The Forgotten Aftermath Of Natural Disaster: Cleaning Up
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Hurricane Sandy came ashore late in the day on Monday, October 28, 2012. It is a date New York and New Jersey residents won’t soon forget. The storm wiped out houses and pushed sand and water four blocks inland in some places. While many had evacuated, many others were left stranded. About 10,000 Air National [...]
Hurricane Sandy came ashore late in the day on Monday, October 28, 2012. It is a date New York and New Jersey residents won’t soon forget. The storm wiped out houses and pushed sand and water four blocks inland in some places. While many had evacuated, many others were left stranded. About 10,000 Air National Guard and Army forces came on duty round the clock in the 13 states that were affected by the massive hurricane. The nation tends to rally during the aftermath of a natural disaster. Something about the unequivocal power of nature and its indiscriminate path of destruction makes it easy to ask, “What if it happened to me?” Millions found their answer in the post-Sandy relief effort.
Getting any place back to normal after a crippling disaster takes time, effort and millions of dollars. Though the response to Haiti’s 2010 earthquake shocked the world with its magnitude, the restoration is still happening nearly three years later. The Sandy cleanup effort has been called “military” by New York Times writer Eric Lipton, but one wonders just how long crews will be in restoring The Rockaways.
The initial period of disaster cleanup involves assessing damage, safety situations and what is required to complete the job. It is understandable that residents, displaced without homes, want to see action as soon as possible. However, recovery crews, law enforcement and utility companies need to work together in moving forward. After Hurricane Sandy, weakened trees continued to fall, downed power lines could not all be taped off and dangerous roads needed to be detoured.
Moving the wreckage
Hurricane Sandy brought an unparalleled collection of wreckage and waste to the area. From gutted homes, broken roofs and downed trees to overturned boardwalks, building debris and drifted boats, it seemed there was no end to what needed to be cleared. Relief efforts utilized heavy construction equipment such as excavators, picking up and moving the wreckage as Sandy victims looked on at the endless cleanup. Beaches, shore towns and cities found their streets littered with trees, branches, and roots alongside the debris of flooded homes. Cleaning up streets with large machinery required rerouting the most densely populated areas in the country and adding to the traffic. New Jersey and New York were already out of room.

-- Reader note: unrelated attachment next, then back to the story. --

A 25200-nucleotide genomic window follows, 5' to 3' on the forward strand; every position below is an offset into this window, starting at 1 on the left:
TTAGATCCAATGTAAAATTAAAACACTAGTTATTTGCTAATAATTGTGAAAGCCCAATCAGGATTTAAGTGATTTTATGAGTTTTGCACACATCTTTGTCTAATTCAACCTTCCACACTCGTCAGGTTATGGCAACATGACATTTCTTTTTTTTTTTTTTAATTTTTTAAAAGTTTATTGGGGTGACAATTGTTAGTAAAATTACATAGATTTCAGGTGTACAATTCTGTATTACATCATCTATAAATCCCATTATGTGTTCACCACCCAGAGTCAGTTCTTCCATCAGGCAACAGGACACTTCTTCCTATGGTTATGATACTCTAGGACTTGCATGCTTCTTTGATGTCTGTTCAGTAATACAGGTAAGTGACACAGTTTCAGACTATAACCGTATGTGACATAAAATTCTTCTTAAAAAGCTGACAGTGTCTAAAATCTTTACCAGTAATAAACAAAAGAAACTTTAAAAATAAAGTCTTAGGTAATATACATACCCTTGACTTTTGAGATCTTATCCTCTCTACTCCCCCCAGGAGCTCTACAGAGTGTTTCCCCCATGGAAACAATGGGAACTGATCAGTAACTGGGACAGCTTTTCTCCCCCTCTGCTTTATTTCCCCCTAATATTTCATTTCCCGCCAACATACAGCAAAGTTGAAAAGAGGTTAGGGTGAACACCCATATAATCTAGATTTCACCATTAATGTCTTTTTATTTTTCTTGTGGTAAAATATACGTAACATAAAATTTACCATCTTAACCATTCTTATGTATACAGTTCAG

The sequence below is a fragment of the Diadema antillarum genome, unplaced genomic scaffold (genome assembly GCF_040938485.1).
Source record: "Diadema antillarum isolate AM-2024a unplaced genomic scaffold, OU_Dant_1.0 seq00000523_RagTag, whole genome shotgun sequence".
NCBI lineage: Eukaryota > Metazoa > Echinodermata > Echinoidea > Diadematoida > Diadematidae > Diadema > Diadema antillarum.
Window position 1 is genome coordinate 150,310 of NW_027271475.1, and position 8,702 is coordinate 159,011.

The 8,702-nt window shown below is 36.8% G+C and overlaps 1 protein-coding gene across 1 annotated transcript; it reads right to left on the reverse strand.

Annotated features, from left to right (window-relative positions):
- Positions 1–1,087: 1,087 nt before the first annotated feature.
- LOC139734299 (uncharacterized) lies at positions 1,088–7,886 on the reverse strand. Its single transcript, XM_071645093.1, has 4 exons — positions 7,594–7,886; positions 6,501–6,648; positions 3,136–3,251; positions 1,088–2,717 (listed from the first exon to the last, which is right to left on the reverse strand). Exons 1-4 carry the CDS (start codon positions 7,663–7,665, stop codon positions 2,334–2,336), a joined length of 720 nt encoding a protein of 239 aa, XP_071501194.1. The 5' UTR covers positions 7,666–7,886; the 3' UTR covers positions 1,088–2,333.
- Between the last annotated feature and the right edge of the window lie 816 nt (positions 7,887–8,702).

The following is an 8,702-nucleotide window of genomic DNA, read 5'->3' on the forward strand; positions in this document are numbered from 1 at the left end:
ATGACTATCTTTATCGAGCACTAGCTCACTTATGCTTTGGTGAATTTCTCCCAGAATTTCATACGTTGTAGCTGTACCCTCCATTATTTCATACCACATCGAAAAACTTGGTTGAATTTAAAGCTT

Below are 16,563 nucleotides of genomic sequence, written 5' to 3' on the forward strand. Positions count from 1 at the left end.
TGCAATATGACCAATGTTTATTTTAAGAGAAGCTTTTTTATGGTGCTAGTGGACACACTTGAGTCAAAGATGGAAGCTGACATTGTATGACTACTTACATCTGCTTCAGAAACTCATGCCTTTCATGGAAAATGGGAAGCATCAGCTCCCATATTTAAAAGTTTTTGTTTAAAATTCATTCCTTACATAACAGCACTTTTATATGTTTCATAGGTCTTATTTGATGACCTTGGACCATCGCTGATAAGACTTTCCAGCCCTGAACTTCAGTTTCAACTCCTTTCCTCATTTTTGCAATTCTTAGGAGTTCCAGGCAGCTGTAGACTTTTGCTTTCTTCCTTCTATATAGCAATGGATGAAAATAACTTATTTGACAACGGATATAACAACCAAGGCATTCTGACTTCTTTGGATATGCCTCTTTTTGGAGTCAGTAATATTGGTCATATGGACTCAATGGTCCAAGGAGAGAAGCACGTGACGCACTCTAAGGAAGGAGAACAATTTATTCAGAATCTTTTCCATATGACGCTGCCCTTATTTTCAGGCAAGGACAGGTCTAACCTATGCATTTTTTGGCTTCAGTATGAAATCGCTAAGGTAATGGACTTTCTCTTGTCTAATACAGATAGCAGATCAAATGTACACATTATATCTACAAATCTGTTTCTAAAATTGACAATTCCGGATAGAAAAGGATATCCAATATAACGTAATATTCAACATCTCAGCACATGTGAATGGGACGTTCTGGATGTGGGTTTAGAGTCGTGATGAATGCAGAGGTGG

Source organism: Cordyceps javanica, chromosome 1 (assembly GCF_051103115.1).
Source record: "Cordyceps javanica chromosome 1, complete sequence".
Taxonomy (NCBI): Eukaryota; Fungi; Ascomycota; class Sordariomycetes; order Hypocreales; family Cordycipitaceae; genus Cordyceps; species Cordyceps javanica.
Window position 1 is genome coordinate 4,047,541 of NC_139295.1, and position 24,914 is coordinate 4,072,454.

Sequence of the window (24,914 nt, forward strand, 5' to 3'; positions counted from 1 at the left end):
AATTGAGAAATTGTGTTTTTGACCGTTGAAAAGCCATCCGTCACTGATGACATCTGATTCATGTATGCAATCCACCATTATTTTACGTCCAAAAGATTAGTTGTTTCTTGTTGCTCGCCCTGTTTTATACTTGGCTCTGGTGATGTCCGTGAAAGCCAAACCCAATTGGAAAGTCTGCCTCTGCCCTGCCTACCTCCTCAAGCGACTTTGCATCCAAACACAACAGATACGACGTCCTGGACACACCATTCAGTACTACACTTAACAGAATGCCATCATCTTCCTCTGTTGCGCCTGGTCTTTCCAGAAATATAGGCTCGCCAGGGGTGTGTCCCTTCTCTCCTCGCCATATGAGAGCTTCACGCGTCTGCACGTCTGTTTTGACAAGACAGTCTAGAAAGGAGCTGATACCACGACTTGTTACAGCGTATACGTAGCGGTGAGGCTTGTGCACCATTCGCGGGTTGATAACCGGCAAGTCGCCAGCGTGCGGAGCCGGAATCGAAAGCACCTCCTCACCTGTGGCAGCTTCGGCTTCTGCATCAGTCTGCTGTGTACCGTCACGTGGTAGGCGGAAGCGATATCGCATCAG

Disposing of waste
As the New York Times reported, Staten Island reopened the Fresh Kills landfill to help with Hurricane Sandy cleanup and the cubic yards of waste that needed to be moved. Debris continues to be transferred state to state months after the storm. Cleanup across New York and New Jersey continues, adding more wreckage to the waste piles.
Not only is the physical process of cleaning up this much debris a remarkable amount of work, requiring tremendous time and money, but the contracting process is an equal nightmare. Local and state governments face major decisions in contracting cleanup crews after a natural disaster. While storm-heavy states further south have the experience of facing such situations, New York and New Jersey have had to improvise, utilizing many different companies and subcontractors. The lesson to be learned is that every state needs to know how to handle large-scale environmental disasters, something FEMA and the national government are learning more about with each storm.
Assessing damage, cleaning up wreckage and disposing waste takes months after major storms, whereas reconstruction can take years. Hurricane Sandy victims have faced insurance denials left and right all across New York and New Jersey and most families will have to wait for government efforts to step in. For those with the savings to start rebuilding, mandates for new flood regulations are stalling the process.
Things will not go back to how they were before. Shore towns will need to better safeguarding against future storms. Foundations will be raised, beaches will be better protected and businesses and homes that thought they weren’t close to flood zones will now carry insurance. But people are supporting one another, locally, nationally and across the world. Organizations like Global Giving are helping people donate to Hurricane Sandy victims in need.
Cleanup after a major environmental disaster can seem never-ending to affected residents of hard-hit areas. Years can pass and life still might not seem normal. But there can be a new normal, one focused on staying aware of previous events. Hurricane Katrina survivors know about the ‘new normal’ and offer comforting support to those who are going through the effects of Hurricane Sandy. The support from the rest of the country is instrumental in moving forward with the cleanup process and residents returning to their daily lives.